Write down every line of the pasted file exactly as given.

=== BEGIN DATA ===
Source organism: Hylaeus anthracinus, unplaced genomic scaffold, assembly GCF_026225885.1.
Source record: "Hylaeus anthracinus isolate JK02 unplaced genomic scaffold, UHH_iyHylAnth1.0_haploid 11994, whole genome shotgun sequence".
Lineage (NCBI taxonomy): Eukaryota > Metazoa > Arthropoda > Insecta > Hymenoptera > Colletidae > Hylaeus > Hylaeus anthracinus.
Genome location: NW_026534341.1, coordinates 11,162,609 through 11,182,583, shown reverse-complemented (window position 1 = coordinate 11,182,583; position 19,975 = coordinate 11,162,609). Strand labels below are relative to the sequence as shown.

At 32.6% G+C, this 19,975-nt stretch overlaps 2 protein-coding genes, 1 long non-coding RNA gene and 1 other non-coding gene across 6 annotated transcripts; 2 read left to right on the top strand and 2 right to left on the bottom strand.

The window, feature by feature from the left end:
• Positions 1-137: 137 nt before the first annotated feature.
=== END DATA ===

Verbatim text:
Source organism: Hylaeus anthracinus, unplaced genomic scaffold, assembly GCF_026225885.1.
Source record: "Hylaeus anthracinus isolate JK02 unplaced genomic scaffold, UHH_iyHylAnth1.0_haploid 11994, whole genome shotgun sequence".
Lineage (NCBI taxonomy): Eukaryota > Metazoa > Arthropoda > Insecta > Hymenoptera > Colletidae > Hylaeus > Hylaeus anthracinus.
Genome location: NW_026534341.1, coordinates 11,162,609 through 11,182,583, shown reverse-complemented (window position 1 = coordinate 11,182,583; position 19,975 = coordinate 11,162,609). Strand labels below are relative to the sequence as shown.

At 32.6% G+C, this 19,975-nt stretch overlaps 2 protein-coding genes, 1 long non-coding RNA gene and 1 other non-coding gene across 6 annotated transcripts; 2 read left to right on the top strand and 2 right to left on the bottom strand.

The window, feature by feature from the left end:
• Positions 1-137: 137 nt before the first annotated feature.